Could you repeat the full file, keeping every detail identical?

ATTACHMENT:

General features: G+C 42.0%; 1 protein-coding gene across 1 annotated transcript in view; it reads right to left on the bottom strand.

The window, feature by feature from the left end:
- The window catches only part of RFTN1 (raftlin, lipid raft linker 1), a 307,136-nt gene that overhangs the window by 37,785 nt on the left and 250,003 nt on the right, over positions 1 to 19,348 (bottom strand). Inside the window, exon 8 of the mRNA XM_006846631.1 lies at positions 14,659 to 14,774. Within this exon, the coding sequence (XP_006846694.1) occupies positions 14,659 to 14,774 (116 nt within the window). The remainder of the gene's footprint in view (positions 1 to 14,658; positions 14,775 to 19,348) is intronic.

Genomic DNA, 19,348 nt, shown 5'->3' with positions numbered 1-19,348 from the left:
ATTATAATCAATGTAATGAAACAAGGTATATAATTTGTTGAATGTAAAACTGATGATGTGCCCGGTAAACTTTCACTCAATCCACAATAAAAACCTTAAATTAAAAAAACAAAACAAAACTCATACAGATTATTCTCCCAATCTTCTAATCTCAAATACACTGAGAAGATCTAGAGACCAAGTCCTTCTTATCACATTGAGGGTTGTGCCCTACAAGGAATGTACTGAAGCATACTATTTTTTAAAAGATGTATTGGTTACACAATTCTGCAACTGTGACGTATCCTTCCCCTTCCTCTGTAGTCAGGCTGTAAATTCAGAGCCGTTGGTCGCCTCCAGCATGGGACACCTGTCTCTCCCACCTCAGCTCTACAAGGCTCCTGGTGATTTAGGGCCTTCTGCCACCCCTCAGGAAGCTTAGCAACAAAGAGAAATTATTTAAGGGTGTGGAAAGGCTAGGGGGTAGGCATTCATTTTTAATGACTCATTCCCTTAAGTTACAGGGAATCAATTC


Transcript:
General features: G+C 42.0%; 1 protein-coding gene across 1 annotated transcript in view; it reads right to left on the bottom strand.

The window, feature by feature from the left end:
- The window catches only part of RFTN1 (raftlin, lipid raft linker 1), a 307,136-nt gene that overhangs the window by 37,785 nt on the left and 250,003 nt on the right, over positions 1 to 19,348 (bottom strand). Inside the window, exon 8 of the mRNA XM_006846631.1 lies at positions 14,659 to 14,774. Within this exon, the coding sequence (XP_006846694.1) occupies positions 14,659 to 14,774 (116 nt within the window). The remainder of the gene's footprint in view (positions 1 to 14,658; positions 14,775 to 19,348) is intronic.

Genomic DNA, 19,348 nt, shown 5'->3' with positions numbered 1-19,348 from the left:
ATTATAATCAATGTAATGAAACAAGGTATATAATTTGTTGAATGTAAAACTGATGATGTGCCCGGTAAACTTTCACTCAATCCACAATAAAAACCTTAAATTAAAAAAACAAAACAAAACTCATACAGATTATTCTCCCAATCTTCTAATCTCAAATACACTGAGAAGATCTAGAGACCAAGTCCTTCTTATCACATTGAGGGTTGTGCCCTACAAGGAATGTACTGAAGCATACTATTTTTTAAAAGATGTATTGGTTACACAATTCTGCAACTGTGACGTATCCTTCCCCTTCCTCTGTAGTCAGGCTGTAAATTCAGAGCCGTTGGTCGCCTCCAGCATGGGACACCTGTCTCTCCCACCTCAGCTCTACAAGGCTCCTGGTGATTTAGGGCCTTCTGCCACCCCTCAGGAAGCTTAGCAACAAAGAGAAATTATTTAAGGGTGTGGAAAGGCTAGGGGGTAGGCATTCATTTTTAATGACTCATTCCCTTAAGTTACAGGGAATCAATTC